"Single, huh?" Abby laughed. "Kay, I'm looking for my sister, not a man."

"I don't see a ring on your finger, so I'd say you're free to explore the possibilities of what Ramblewood has to offer."

Abby had never seen a person's eyes twinkle before, but she could have sworn Kay's had done just that. The woman jotted Clay's number on the back of a crumpled envelope she found in her purse and handed it to Abby.

"I wish you the best of luck and if I can be of any help, feel free to give me a call." She pointed to the paper. "I wrote my number on there, too. I own the Bridle Dance Ranch and you're welcome there anytime. Ask anyone in town and they'll point you in the right direction." Kay checked her watch. "Speaking of such, I need to head home and figure out what I'm going to serve my growing brood for lunch. You'd think once they married and moved out of the house, they'd be able to feed themselves. Instead I have double, sometimes triple, the number to feed."

Kay rose from the bench, put two fingers to her mouth and performed a screeching whistle. Barney immediately stopped and changed direction, leaving Duffy behind. "It was a pleasure meeting you, Abby."

"Same here." Abby stood, and looked at the phone number in her hand. She was on a mission to find her sister. If this Clay person could help, then why not call him right away?

Her hands trembled as she entered the numbers into her phone. Sure, she wanted answers, but this man might actually find them. Up until last week, Abby had fought with herself and her family over the possibility that a sister might exist. She had figured Walter would have told her sooner if it were true, or at the very least, made it part of one of the birthday scavenger hunts he sent her on each year.

Since her parents' divorce, Abby recalled seeing Walter maybe four or five times in her life. He had moved to the West Coast when she was still in grade school. After Abby's brother, Wyatt, had been born, she hadn't understood why her last name was different from the rest of the family's. Her stepfather had offered to adopt her. Walter hadn't put up a fight.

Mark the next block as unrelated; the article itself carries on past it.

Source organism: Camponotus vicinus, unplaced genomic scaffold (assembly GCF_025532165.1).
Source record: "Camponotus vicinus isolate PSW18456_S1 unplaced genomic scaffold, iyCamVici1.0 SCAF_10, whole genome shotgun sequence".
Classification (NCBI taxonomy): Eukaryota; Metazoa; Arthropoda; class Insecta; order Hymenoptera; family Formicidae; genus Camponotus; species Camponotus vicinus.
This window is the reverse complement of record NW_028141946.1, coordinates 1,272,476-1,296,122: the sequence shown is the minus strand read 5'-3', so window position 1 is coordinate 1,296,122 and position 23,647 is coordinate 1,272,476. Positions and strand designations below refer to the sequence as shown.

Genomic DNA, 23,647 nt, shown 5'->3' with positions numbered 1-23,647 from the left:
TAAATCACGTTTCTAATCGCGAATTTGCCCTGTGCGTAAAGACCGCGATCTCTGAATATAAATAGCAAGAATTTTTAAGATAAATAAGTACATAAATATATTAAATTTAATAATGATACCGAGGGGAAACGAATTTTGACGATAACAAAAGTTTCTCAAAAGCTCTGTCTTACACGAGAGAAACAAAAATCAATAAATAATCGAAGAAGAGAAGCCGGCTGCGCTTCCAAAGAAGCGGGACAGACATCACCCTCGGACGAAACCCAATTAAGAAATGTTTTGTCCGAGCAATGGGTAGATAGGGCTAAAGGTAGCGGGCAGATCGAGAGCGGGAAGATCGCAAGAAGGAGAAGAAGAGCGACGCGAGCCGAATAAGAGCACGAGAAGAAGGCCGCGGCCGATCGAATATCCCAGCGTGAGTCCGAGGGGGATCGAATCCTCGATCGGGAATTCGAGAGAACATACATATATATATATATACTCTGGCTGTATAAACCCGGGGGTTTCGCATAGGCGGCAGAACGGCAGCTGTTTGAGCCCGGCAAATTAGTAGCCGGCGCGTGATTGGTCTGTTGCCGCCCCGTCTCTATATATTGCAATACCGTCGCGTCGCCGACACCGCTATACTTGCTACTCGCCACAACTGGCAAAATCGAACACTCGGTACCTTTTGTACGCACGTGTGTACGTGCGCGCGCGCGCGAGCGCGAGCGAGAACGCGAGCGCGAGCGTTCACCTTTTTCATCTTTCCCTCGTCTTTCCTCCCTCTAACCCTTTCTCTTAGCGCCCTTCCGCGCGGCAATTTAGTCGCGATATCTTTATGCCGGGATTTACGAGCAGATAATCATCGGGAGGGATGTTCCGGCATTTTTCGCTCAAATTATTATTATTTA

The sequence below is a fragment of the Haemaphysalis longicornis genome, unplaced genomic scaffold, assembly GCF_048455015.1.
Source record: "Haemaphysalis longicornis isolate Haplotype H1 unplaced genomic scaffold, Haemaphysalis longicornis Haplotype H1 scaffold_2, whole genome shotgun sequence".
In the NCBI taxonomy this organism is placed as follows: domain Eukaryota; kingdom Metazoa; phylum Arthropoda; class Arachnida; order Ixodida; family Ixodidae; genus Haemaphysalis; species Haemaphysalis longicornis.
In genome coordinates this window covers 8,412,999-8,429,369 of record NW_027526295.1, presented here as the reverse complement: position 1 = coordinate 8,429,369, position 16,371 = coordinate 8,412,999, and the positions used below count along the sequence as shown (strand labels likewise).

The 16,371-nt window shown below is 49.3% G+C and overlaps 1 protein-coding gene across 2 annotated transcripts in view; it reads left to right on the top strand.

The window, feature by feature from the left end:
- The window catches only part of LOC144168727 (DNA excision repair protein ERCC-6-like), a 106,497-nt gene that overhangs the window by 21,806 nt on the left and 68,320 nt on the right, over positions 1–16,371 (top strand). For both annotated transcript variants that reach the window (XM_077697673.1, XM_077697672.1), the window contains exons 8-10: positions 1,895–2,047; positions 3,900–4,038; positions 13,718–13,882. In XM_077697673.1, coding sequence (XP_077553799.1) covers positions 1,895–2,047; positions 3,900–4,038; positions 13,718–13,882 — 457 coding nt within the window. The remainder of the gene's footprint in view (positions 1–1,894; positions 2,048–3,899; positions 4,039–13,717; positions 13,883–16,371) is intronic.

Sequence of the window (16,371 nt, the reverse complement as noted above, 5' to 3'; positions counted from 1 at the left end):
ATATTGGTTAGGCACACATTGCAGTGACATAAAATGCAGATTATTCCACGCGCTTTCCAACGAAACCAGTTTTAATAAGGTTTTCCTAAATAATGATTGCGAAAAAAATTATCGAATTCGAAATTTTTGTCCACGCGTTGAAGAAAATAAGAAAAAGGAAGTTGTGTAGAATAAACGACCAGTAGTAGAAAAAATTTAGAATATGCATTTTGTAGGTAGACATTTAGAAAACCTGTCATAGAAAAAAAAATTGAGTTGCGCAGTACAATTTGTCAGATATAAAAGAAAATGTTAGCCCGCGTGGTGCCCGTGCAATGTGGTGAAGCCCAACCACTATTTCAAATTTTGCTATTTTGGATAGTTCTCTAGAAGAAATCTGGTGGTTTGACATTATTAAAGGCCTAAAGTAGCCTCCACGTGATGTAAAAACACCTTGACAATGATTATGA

Almost ten years ago, on Abby's eighteenth birthday, Walter had contacted her. He'd explained why he had walked away. He hadn't wanted to complicate her new life. And he'd thought she would be better off without him.

Abby respected his decision and never held any ill will toward him. But even after they'd reconnected, Walter had never offered to see her. She'd never asked why either. She'd always thought there would be plenty of time for visits in the future. Now she wondered if there was more to the story.

Once Walter was back in her life, they remained in regular contact with each other. It was also when he began sending Abby an envelope every year on her birthday. Delivered by courier, the envelope never showed a return address. Inside, there were always instructions for a treasure hunt.

One year, Walter had sent her a brochure of the Delaware Water Gap and a map of Monroe County, Pennsylvania. The hunt had forced her to head home for the first time since her residency had started at the hospital a year earlier. Various clues had led her to her parents' house. It had been Walter's way of telling Abby she needed a break from work and was long overdue to spend time with her family.

Why hadn't he confided in her that he'd had cancer? Things would have been different. She would have been there for him. But, Abby guessed that was the point. Walter wanted her to remember him as he was, not as a dying man in a veteran's hospital on the other side of the country. Abby's birthday was next month, and in her heart, she sensed this note—a three-word clue to find her sister—was Walter's way of giving her one final gift.

No one in her family comprehended how Abby could grieve for someone she hadn't seen since preschool when Walter had still had visitation rights—not that he'd used them very often. Even Wyatt didn't get it, and they were close. They shared a house. Her brother simply didn't understand what she was going through and tension had formed between them.

She sighed as she held her cell phone to her ear. "Hello, Mr. Tanner? My name's Abby Winchester. A woman named Kay referred you to me. I need your help finding my sister."

Clay pocketed his phone and turned to his best friend, Shane Langtry. "Your mom just sent a client my way."

"I hope this one pays you in something other than livestock," Shane joked as he helped Clay set a newly constructed roof on the chicken coop. "Any more animals and you'll need a second job to keep you in feed." He shook his head as he surveyed Clay's modest ranch.